Hollie Presley sits at the kitchen table in her tidy southwest Denver home, surrounded by paperwork. Her four-year-old, Isabella, watches a cartoon in the living room, while her infant son, Parker, reclines in a bouncy chair within arm's reach, his belly full from his last bottle. The paperwork chro ... More >>
"Hey, Barack. Remember that public-option thing you used to be so hot on?"Colorado's Michael Bennet is widely seen as being among the most vulnerable Democratic senators in advance of the November 2010 election -- hence President Barack Obama's fundraising visit to Denver last week before a p ... More >>
Chances are that if you read or watch anything (besides McCommercials) regarding the state of our food system in the United States, it will mention the staggering amount of processed crap we manufacture and the integrity of our diets versus the price -- both financially and physically. Michael Pol ... More >>
According to Mel Pomponio, the Denver Newspaper Guild chair for the Rocky Mountain News, former staffers of the shuttered tabloid will no longer be employed by E.W. Scripps, the Rocky's owner, after today. It's fortunate, then, that a severance package under negotiation for nearly two months, is fin ... More >>
Pinnacol Assurance, the state's largest workers' compensation provider, today boasts healthy profits -- and workers have paid the price.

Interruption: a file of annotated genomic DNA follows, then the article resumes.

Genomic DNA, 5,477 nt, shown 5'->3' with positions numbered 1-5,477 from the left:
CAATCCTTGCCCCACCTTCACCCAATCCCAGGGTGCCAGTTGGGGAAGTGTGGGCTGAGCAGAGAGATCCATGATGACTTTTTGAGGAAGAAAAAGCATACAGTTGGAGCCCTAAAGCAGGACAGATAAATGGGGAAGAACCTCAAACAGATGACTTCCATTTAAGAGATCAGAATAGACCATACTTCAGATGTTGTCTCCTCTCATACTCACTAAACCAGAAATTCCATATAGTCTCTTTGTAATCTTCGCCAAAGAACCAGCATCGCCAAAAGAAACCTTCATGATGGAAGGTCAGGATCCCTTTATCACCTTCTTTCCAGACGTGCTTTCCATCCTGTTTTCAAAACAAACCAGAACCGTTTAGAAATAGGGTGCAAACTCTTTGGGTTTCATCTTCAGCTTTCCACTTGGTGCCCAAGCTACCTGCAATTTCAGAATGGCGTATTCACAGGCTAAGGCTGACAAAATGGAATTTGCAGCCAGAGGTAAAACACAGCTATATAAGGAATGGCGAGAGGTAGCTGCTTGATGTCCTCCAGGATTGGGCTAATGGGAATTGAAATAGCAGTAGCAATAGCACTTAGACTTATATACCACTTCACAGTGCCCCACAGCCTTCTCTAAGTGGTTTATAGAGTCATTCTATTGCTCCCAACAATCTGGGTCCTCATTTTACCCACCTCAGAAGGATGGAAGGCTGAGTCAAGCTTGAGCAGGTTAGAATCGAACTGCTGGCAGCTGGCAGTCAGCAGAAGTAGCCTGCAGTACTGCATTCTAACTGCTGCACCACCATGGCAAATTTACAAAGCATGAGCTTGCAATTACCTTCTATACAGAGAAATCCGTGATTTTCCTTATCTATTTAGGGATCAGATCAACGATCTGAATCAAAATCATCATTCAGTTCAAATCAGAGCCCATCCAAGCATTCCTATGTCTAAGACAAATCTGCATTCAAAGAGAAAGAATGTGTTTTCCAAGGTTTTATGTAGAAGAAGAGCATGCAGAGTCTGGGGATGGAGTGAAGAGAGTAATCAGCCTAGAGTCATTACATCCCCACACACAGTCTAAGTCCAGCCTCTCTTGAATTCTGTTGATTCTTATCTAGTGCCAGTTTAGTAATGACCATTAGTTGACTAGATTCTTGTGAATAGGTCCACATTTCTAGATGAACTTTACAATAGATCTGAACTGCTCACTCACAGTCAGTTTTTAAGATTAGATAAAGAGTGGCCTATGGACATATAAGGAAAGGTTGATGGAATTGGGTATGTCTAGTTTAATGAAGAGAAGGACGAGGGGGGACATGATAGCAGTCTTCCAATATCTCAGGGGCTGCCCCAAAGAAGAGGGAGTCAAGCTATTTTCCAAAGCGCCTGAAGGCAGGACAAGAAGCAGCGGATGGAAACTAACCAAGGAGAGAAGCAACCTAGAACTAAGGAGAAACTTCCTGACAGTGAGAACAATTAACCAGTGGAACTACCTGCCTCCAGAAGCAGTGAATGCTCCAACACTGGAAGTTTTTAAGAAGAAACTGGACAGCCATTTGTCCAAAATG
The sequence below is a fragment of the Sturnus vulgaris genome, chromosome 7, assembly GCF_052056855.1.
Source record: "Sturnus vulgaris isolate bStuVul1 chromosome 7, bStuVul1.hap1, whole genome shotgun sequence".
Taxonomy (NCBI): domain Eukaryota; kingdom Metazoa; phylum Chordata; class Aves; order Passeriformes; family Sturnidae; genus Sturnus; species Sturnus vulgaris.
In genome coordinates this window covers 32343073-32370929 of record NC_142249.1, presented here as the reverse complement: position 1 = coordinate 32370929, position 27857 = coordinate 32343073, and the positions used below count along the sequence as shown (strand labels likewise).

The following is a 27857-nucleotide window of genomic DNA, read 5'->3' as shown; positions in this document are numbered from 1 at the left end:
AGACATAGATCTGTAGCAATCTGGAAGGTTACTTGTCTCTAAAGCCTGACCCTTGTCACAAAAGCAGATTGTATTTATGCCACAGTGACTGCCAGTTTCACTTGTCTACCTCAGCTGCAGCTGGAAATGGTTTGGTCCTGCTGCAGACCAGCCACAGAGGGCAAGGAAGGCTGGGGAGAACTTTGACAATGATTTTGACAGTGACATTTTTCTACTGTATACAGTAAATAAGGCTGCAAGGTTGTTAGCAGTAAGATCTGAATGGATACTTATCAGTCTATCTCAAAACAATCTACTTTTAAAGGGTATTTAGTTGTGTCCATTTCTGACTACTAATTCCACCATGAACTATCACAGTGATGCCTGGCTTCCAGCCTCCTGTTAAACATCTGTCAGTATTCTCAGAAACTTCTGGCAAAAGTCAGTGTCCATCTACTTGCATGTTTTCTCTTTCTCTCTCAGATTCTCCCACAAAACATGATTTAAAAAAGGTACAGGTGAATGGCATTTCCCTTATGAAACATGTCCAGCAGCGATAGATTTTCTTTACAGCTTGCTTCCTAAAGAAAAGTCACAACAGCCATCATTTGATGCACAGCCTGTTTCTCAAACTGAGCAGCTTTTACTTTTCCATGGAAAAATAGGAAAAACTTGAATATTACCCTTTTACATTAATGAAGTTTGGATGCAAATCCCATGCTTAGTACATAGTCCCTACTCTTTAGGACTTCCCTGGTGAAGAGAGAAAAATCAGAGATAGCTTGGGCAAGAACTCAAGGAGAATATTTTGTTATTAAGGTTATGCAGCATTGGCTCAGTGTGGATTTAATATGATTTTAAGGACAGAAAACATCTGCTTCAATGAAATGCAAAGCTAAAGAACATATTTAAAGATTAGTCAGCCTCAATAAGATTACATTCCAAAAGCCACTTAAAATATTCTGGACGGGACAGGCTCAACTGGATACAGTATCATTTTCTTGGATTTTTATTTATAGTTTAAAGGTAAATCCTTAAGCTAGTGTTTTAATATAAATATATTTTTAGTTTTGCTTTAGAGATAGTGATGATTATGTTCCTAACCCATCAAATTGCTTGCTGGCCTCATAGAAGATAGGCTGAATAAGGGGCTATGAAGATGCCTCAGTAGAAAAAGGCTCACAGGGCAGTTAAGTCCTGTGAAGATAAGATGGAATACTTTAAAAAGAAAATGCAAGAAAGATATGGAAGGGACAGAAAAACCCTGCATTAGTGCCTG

When special interests collide over auto insurance, consumers feel their pain.
Group Office Visits
Dr. John Scott
A plan by some Colorado leaders to trim hard-won health-insurance benefits could leave consumers feeling the pain.
Second Among Equals
Boulder County slams the door on a group of juvenile homes that won't lock theirs.
A look at auto-insurance legislation in Colorado.
Michigan's no-fault plan works. Here's how.
The squeeze in managed mental-health care is choking patients and providers alike.
A head-on collision with her insurance company left Candace Salas with more than a few scratches.
Nobody seems willing to clean up after this flood.
When Mental Health Services, Inc. went out of business, no one was around to help the therapists who were hurt.
Doctors thought banding together might give them more power at Rose Medical Center. Instead, they wound up owning their own hospital.
Last session legislators gambled on a new program that lobbyists claimed would make Colorado's roads safer. Don't bet on it.
Roll out the gurneys! Hospitals fight for the right to treat prisoners.
It's no accident that business is booming for car-wreck reconstructionists.
University Hospital abruptly pulls its money out of clinics that treat the poor.
A NEW, HARD-SELL HMO STORMS INTO COLORADO, HOPING TO SCOOP UP MEDICAID BUSINESS.
BLUE CROSS SETTLES CO-PAY COMPLAINTS BUT STILL INTENDS TO CUT ITS OWN DEALS ON MEDICAL BILLS.
A LOCAL INSURANCE COMPANY RAPS THE RAPPER IN A LAWSUIT.
A COMPARISON OF TWO HOSPITAL BILLS SHOWS HOW COST-SHIFTING CAN KNEECAP CUSTOMERS.
ONE FAMILY LEARNS THE HARD LESSONS OF THE "NEW" HEALTH CARE.